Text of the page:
Pentagon: 5,000 Troops Will Be Deployed To U.S.-Mexico Border The troops are likely to be active-duty Army personnel. As U.S. troops are prohibited from performing law enforcement activities within the United States, they will be in support roles only.
NPR logo Pentagon: 5,000 Troops Will Be Deployed To U.S.-Mexico Border

Pentagon: 5,000 Troops Will Be Deployed To U.S.-Mexico Border

A border protection officer stands next to a recently upgraded section of fencing at the U.S.-Mexico border in Calexico, Calif., on Friday. The Pentagon says it will send 5,000 U.S. troops to the border. Mark Ralston/AFP/Getty Images hide caption

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Mark Ralston/AFP/Getty Images

A border protection officer stands next to a recently upgraded section of fencing at the U.S.-Mexico border in Calexico, Calif., on Friday. The Pentagon says it will send 5,000 U.S. troops to the border.

Mark Ralston/AFP/Getty Images

Updated at 5:05 p.m. ET

The U.S. military will send approximately 5,000 support troops to the U.S.-Mexico border, the Pentagon announced on Monday.

The exact number could be slightly higher or lower, a Pentagon official told NPR. The official said the deployment is being done to support the Department of Homeland Security and Customs and Border Protection.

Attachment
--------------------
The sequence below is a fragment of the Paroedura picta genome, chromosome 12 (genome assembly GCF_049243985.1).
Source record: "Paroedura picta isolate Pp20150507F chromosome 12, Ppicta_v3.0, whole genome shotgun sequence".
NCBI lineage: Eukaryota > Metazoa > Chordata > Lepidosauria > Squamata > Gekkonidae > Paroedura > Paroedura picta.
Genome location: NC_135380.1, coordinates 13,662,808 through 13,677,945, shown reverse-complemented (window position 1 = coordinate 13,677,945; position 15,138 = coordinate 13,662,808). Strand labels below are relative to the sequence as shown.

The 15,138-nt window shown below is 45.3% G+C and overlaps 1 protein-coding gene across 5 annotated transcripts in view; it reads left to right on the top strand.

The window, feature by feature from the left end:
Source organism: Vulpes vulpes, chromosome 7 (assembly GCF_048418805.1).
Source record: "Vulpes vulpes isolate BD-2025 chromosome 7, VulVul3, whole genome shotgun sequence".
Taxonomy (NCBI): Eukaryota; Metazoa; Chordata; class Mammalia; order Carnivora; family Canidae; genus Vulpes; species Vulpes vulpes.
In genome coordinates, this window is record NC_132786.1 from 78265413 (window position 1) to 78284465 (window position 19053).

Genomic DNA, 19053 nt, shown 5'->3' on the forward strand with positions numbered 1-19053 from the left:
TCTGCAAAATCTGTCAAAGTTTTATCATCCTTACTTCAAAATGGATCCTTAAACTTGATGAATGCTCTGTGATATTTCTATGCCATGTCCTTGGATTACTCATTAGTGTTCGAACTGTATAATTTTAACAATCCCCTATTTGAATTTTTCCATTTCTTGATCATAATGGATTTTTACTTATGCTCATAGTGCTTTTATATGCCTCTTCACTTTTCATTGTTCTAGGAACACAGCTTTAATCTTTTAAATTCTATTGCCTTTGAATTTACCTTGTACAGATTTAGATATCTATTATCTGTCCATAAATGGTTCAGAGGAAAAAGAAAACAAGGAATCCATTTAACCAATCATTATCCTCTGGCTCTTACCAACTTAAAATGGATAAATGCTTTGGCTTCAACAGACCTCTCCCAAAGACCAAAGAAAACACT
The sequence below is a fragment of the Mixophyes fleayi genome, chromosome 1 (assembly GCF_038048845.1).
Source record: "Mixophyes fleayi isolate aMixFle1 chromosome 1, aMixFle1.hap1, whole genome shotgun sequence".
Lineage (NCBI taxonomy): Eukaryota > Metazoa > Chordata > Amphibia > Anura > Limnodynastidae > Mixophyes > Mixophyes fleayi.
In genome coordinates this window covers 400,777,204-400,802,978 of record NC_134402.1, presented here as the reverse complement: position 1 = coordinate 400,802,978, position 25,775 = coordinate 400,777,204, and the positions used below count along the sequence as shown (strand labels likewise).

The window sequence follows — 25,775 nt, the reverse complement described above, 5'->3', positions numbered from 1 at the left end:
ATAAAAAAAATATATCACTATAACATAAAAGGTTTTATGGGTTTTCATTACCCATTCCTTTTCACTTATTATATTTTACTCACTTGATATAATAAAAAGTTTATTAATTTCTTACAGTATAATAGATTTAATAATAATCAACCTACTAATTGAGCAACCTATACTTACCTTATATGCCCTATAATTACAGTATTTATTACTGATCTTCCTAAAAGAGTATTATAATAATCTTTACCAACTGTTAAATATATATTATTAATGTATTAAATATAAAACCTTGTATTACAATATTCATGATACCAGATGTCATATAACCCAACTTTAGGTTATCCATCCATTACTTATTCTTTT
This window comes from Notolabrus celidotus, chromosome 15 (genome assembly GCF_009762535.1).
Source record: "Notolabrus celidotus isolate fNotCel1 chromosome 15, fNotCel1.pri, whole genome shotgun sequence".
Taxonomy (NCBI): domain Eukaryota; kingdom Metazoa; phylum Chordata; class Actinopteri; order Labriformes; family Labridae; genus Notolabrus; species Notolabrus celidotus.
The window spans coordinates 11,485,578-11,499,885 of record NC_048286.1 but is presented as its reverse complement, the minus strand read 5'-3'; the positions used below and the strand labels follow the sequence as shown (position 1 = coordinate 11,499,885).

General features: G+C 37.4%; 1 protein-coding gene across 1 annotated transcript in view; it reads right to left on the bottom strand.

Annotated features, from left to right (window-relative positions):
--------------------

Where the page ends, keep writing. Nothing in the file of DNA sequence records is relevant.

The uniformed troops are likely to be active-duty Army personnel, with perhaps some members of the Army Reserve and Marines. There are already 2,100 National Guard members deployed to the border.

The announcement comes as a caravan of migrants is making its way from Central America to the Southwest border of the United States. CBP Assistant Commissioner of Public Affairs Andrew Meehan said in a news conference Monday afternoon that there are approximately 3,500 people in one group, which is currently at the Chiapas-Oaxaca border in southern Mexico. A second group of about 3,000 migrants is at the border crossing between Guatemala and Mexico, he said.

President Trump has been warning against these migrants for weeks. On Monday morning, he tweeted: "Many Gang Members and some very bad people are mixed into the Caravan heading to our Southern Border. Please go back, you will not be admitted into the United States unless you go through the legal process. This is an invasion of our Country and our Military is waiting for you!"

The president offered no evidence of "gang members" and "very bad people" in the caravan. As NPR's Colin Dwyer has reported, journalists covering the caravan in Mexico have disputed Trump's past statements that "criminals and unknown Middle Easterners" are part of the movement north.

Because the Posse Comitatus Act prohibits the U.S. military from performing law enforcement activities within the United States, the troops will be in support roles only. They will not have arresting power and won't interact with migrants.

Those deployed will include engineers, planners, military police, pilots, cooks and medical personnel. Among the work the troops will undertake is the building of camps to house CBP personnel along the Mexican border.

The troops will come from Army bases around the country, including Fort Bragg in North Carolina, Fort Riley in Kansas, Fort Campbell in Kentucky and Joint Base Lewis McChord in Washington state. By the end of the week, they'll head to staging bases in California, South Texas and Arizona.

Correction Oct. 29, 2018

A previous version of this story incorrectly spelled the second name in Joint Base Lewis McChord as McCord.